Whew! Thank you, GOD.
Then we discussed treatment. Earlier, she said if surgery was needed that she could do the vulvar and polyp surgeries at the same time. I said, “I wondered about that. Right now, I do have the D&C scheduled with Dr. Bernal.”
It turned out that the best treatment was to begin as applying a cream. I have to apply it and keep it on for eight hours and then wash it off. At first I do this once a week, then go to twice a week and, finally, I reach three times a week. Oh, this is going to be fun scheduling this around work hours. A retail frigging schedule. Cause, God knows, retail is as important as brain surgery or ER medicine or so, some retail managers believe.
But, it’s not yet cancer. She assured me that it isn’t anything to be terrified over. I explained that the word, “oncology,” is scary. She nodded, “I understand.” She also explained that this could spread or return so it was very important to keep a regular eye on it. Thus, I am seeing her every month for six months and then getting reassessed.
The assistant came in after I got dressed and double checked on my pharmacy information. She said she’d send in the prescription.
Later at home, I got a text from my pharmacy that the filling of the prescription was being delayed so they could review my insurance info. I knew that meant I was being punished for not paying my premium for April yet. I called Florida Blue to see if they’d take a partial. They used to. I have very little cash until next Friday or when my 401(k) check gets here and, my phone bill is due on the 13th. I ended up asking Rose, roommate, if I could borrow 65 bucks. She said she could. Thank God, I’m grateful. So, I paid my premium while I was in the phone. When that check arrives, I’m planning on paying at least three months worth of premiums.
Then, I called Walgreens and spoke with someone in the pharmacy. “My insurance premium is paid. So, you can fill my prescription.” “Your co-pay is 49 dollars and nine cents.” That’s the real co-pay not, the “insurance purgatory co-pay.” “Your insurance is saving you over six-hundred dollars.”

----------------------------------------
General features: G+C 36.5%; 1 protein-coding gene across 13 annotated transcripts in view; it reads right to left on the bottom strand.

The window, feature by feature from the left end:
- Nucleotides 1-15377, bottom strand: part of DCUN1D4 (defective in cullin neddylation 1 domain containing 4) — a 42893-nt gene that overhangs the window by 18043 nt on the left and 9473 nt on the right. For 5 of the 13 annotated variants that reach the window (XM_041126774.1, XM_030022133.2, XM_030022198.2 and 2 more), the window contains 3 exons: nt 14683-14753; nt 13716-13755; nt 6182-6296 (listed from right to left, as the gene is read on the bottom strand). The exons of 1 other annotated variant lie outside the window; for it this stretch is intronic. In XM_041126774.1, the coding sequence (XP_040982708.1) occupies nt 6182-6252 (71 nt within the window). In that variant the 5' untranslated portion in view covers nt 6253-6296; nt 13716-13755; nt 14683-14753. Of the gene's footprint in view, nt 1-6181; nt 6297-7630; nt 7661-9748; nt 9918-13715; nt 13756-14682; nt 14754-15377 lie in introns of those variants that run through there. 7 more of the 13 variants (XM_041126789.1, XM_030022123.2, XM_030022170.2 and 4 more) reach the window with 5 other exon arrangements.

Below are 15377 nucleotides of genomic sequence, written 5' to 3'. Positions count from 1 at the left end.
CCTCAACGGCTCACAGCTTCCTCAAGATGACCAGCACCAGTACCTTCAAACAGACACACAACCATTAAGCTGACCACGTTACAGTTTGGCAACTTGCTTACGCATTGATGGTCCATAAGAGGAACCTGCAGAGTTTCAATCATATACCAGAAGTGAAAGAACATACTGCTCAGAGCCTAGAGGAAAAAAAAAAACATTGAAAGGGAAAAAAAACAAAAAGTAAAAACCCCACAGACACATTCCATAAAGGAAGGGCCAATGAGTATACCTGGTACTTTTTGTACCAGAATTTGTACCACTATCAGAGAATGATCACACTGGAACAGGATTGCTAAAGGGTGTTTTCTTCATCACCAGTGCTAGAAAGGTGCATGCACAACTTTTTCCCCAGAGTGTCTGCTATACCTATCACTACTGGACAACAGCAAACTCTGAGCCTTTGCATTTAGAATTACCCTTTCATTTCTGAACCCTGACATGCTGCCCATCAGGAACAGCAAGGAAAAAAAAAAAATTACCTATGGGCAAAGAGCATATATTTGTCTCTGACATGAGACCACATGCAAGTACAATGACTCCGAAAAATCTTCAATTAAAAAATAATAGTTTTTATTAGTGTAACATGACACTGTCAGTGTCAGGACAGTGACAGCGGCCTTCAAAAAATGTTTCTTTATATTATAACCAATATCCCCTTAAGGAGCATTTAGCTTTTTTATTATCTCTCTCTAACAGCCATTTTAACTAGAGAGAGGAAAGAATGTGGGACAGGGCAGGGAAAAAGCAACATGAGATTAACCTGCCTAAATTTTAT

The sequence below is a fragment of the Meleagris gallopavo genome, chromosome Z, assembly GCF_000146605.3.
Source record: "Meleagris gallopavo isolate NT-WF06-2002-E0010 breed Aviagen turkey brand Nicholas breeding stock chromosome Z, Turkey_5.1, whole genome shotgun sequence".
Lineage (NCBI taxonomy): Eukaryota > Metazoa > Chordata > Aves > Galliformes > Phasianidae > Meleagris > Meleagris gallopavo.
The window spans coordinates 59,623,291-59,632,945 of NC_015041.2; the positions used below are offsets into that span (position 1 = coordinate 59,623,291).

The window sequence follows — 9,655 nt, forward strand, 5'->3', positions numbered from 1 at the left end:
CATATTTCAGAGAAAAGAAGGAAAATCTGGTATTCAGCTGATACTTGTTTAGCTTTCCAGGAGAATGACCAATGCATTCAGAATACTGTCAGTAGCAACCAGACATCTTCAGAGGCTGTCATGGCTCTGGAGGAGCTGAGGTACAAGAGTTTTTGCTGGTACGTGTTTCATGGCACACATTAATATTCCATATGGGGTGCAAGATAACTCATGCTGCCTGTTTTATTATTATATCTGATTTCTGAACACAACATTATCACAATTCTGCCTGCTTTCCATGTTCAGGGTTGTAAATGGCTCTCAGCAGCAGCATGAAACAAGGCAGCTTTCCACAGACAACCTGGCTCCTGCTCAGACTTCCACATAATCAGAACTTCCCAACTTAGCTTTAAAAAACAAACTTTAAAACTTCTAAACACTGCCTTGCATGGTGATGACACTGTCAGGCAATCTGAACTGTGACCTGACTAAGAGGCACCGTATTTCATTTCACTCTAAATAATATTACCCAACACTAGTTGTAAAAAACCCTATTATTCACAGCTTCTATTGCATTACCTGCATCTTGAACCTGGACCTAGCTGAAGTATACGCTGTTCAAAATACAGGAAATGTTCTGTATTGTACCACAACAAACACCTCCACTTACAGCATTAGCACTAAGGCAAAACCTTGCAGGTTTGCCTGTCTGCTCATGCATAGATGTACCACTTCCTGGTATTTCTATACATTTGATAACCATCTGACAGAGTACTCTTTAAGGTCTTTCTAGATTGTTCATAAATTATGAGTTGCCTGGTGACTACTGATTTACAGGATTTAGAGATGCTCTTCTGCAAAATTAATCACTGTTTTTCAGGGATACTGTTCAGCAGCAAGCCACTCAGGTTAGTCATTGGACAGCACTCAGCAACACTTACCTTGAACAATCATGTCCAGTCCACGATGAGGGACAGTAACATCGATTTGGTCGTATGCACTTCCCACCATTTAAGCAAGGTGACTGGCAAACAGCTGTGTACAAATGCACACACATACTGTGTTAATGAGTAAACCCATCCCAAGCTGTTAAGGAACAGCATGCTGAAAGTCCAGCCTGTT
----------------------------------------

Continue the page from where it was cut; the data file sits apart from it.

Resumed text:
It stuns me that people are still angered by the idea of universal healthcare. I absolutely would pay higher taxes if it led to everyone getting healthcare.
Sorry, docs, I know that y’all worked hard to get into and graduate from medical schools but, if you are as compassionate as you claim to be, you should be as appalled and disgusted by the fact that people DIE because they cannot afford to get medical treatment. Staying healthy is not a spectator sport but, it should not be limited to just the wealthy or the extremely poor. EVERYONE should have very affordable access to it!!!!!!!!!!!!!!!!!!!!!!!!!!!!
Yes, I’m a liberal. GET OVER IT!!!!!!!!
As it stands now, I’m supposed to begin using the cream on Monday so that it ends up on a Monday, Wednesday, Friday routine. Dr. Brudie said it’s easier to keep track of when I need to apply it. I absolutely agree. However, I won’t have the money to get it till that check arrives. It’s supposed to take no more than ten days. It comes from a private business and does not need to go through a governmental maze so, I’m pretty sure it will be here by the 17th.
Gee, if we had universal healthcare, I wouldn’t have to wait. If any of y’all are having trouble being in favor of UHC, google how much The Brits generally love theirs and how well respected their system is, worldwide.
To sum up, I’m pretty ok in the girlie parts department. I still need the D&C and that is scheduled for May 5th. I was supposed to go to my orthopedic appointment then but, I had to use that day for the gynecological surgery. Dern, I was hoping my chef-orthopedic would be serving up some Mexican chow. Lol. I’m still facing the remainder of colon hurdle. I’m slightly concerned about what the colon polyps biopsies revealed but, the post colonoscopy report said my colon looked normal except for the two polyps that appeared to be benign. Thus, I’m not too freaked out.
I just want my normal life back. I want decent health, decent income-with savings, a car that’s in good running order, a safe, clean, pest-free, comfortable home in a safe neighborhood and access to affordable health and dental care.
For now, I’m happy my vulvar area doesn’t have cancer.
I am relieved and grateful and lucky.